The couple visited “Thomas Cole’s Journey” at The Met on Feb. 26 around the same time that their own paintings were exhibited at a private club in midtown Manhattan. They walked wide-eyed through the gallery in The Met’s American Wing.

“I’ve seen this painting in books. I never imagined it this small, but it is really magical,” Sansaricq said as she looked at Cole’s painting. “I love how he captures the distant view of Niagara Falls.” 

Looking at a painting by Turner, Koeppel then explained how Turner and Thomas Moran had learned from Johann Wolfgang von Goethe’s color theory, how they had influenced Cole, and, in turn, how Cole had influenced the Hudson River School. “There has to be quantities of red, yellow, and blue in everything, and you vary the quantities in order to have the color atmosphere move around the picture,” Koeppel explained. 

“Clouds in the Moat Mountains,” by Erik Koeppel. Oil on canvas, 25.5 inches by 53 inches. (Courtesy of Erik Koeppel)

“The way your eyes are perceiving color at any given moment is constantly changing based on the levels of light. For example, if the sun goes behind a cloud or if you zero-in on one thing as opposed to something else, your perception of color changes. It’s one of the harder things to quantify in paintings,” Koeppel said. 

Both Sansaricq and Koeppel spent many years learning the technical skills necessary to evoke the emotional responses from the viewer that they want to convey with their brushwork, with glazing (applying several thin layers of paint over time), with harmonizing warm and cool colors, and so forth. “It’s kind of a continuous struggle to get a real poetic impact,” Koeppel said.

“The Basin in Evans Notch,” by Lauren Sansaricq. Oil on panel, 24 inches by 48 inches. (Courtesy of Lauren Sansaricq)
Lauren Sansaricq paints “The Basin in Evans Notch” during her Hudson River Fellowship in the summer of 2016. (Courtesy of Lauren Sansaricq)

Sansaricq and Koeppel paint mostly near where they live in the White Mountains in New Hampshire. They also like to seek out views painted by their Hudson River School artist predecessors. Inspiration Point in the Catskills, for example, which Sansaricq has painted, is captured in a painting done in 1862 by Sanford R. Gifford (1823–1880) titled “A Gorge in the Mountains (Kauterskill Clove).”

“He definitely romanticized the view,” Sansaricq said. “Sanford Gifford is one of my favorite landscape painters. I’m definitely fascinated by this view and his incredible interpretation of it,” she said.  Koeppel’s painting “Clouds of the Moat Mountains” is a view that Albert Bierstadt (1830–1902) painted before him. The couple have also painted views of the Catskills, the Rockies, and the Maine Coast.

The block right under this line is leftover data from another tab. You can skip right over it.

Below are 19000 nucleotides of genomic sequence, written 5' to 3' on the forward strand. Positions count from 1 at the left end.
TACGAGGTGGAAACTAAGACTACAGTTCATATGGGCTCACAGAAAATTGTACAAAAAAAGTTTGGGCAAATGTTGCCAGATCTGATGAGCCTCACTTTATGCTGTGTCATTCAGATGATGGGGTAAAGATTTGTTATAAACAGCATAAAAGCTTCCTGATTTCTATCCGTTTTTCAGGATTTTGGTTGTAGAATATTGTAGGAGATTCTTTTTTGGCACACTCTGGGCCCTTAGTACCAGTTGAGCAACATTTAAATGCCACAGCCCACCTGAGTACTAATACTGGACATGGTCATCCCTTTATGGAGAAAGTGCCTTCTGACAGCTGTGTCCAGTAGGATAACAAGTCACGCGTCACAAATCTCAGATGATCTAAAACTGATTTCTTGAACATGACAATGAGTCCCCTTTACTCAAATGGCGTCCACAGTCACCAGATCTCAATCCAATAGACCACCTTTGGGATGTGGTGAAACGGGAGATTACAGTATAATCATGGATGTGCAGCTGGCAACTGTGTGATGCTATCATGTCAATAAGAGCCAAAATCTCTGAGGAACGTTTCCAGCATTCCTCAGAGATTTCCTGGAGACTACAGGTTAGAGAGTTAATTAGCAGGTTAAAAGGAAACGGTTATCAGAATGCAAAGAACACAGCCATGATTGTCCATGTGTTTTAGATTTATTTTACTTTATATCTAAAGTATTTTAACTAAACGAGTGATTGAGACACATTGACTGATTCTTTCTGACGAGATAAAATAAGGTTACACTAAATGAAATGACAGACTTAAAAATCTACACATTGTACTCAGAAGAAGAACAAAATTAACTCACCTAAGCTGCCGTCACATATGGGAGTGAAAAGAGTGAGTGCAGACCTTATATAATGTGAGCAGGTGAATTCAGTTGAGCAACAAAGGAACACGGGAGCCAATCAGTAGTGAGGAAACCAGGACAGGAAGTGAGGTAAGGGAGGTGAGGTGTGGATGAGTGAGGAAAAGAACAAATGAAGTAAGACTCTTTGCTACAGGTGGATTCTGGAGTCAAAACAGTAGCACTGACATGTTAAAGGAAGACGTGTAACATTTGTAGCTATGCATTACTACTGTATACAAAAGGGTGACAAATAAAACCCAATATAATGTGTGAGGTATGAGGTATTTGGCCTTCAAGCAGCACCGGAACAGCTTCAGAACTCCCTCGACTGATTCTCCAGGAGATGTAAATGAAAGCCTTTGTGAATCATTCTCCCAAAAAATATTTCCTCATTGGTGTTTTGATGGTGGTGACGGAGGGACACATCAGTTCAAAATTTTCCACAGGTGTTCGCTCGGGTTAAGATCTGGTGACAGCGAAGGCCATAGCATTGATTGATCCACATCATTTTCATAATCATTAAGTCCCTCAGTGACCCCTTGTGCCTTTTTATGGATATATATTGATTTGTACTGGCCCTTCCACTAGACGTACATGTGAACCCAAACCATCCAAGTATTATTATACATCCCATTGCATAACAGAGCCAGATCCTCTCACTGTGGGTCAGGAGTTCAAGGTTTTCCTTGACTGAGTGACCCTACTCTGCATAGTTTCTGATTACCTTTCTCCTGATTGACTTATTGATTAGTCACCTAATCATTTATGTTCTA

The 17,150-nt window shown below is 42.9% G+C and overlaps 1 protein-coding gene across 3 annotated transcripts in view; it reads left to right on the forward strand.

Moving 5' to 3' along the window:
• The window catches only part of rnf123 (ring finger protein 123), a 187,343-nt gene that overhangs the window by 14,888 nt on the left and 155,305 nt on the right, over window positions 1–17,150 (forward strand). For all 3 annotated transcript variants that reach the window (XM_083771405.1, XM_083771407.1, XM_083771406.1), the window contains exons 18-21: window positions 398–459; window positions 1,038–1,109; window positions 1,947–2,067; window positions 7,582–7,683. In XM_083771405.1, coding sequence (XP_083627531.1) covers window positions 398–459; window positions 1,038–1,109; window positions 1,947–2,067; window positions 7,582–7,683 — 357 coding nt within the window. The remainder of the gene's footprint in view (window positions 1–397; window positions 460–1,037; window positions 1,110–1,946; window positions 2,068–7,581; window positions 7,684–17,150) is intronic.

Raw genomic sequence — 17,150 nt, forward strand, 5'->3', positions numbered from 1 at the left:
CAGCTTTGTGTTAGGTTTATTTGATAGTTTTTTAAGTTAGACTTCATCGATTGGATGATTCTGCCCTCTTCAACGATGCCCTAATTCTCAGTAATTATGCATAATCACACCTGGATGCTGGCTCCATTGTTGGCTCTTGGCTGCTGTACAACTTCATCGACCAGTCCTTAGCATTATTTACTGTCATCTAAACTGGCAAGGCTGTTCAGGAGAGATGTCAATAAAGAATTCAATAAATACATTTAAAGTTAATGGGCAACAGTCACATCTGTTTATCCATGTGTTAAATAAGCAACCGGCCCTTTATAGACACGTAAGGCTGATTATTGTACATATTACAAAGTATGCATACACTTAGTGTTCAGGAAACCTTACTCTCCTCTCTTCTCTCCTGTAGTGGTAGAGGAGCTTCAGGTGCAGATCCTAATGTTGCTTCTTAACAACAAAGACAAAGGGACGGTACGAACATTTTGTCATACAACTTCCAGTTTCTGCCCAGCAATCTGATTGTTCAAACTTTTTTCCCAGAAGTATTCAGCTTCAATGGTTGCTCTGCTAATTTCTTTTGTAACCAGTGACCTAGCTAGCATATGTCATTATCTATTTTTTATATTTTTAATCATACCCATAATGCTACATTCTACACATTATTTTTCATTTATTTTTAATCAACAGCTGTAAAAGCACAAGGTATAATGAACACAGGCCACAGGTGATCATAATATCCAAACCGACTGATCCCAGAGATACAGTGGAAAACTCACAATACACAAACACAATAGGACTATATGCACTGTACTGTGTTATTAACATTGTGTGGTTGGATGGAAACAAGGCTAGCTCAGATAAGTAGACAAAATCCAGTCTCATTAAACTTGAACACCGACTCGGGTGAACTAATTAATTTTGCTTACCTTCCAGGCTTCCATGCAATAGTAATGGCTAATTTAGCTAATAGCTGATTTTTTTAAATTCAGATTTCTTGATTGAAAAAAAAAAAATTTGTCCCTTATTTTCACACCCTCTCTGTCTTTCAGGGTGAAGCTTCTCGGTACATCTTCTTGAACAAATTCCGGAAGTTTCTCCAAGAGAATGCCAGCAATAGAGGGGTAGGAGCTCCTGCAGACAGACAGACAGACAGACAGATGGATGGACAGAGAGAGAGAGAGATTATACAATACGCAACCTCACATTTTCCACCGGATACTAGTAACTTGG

These views are like classical music compositions that can be reinterpreted in an infinite number of ways by different conductors or musicians across centuries. It is not surprising, then, that art collectors who own Hudson River School paintings also own paintings by Sansaricq and Koeppel.

Lauren Sansaricq and Erik Koeppel at an exhibition of their paintings in New York City, on Feb. 26, 2018.

“When you have a set ideology and different artists bring it into fruition, it gives you the freedom to create with that sort of vision, but with your own voice. You might be influenced by atmosphere from Gifford, or poetic elements from Cole, for example,” Koeppel said.

The ideology that Sansaricq and Koeppel have embraced, namely the transcendentalism of the Hudson River School, stemmed from German mysticism and romanticism led by the philosophers Goethe, Immanuel Kant, and Novalis. It took root in America, uniting the Hudson River School painters with poets and writers like Ralph Waldo Emerson and Henry David Thoreau, who believed in self-reliance and in perfecting themselves through a spiritual relationship with nature. In this sense, the artist has a moral purpose in expressing what is sacred.

Commenting on how some young artists today might get caught up with determining their artist statements, with the idea of having to be original, Sansaricq pointed out that, in a sense,  an artist’s voice is not something that has to be manufactured. “Your voice is always going to be there no matter what you do! Erik and I try to focus only on what we see as the beauty of the landscape, and our own individual, unique selves will come through in the paintings, no matter what, unintentionally,” Sansaricq said.

“We find the spirituality in the beauty of nature, and we hope that the people who enjoy our artwork do so as well,” Koeppel added.

Paintings by Lauren Sansaricq and Erik Koeppel will be displayed at the exhibition “The White Mountains: Alps of New England,” honoring the 100th anniversary of the White Mountain National Forest, at Museums of the Bethel Historical Society in Bethel, Maine, from May 29 to Oct. 19, 2018.

“Hallett Peak” by Erik Koeppel. Oil on canvas, 18 inches by 30 inches. (Courtesy of Erik Koeppel)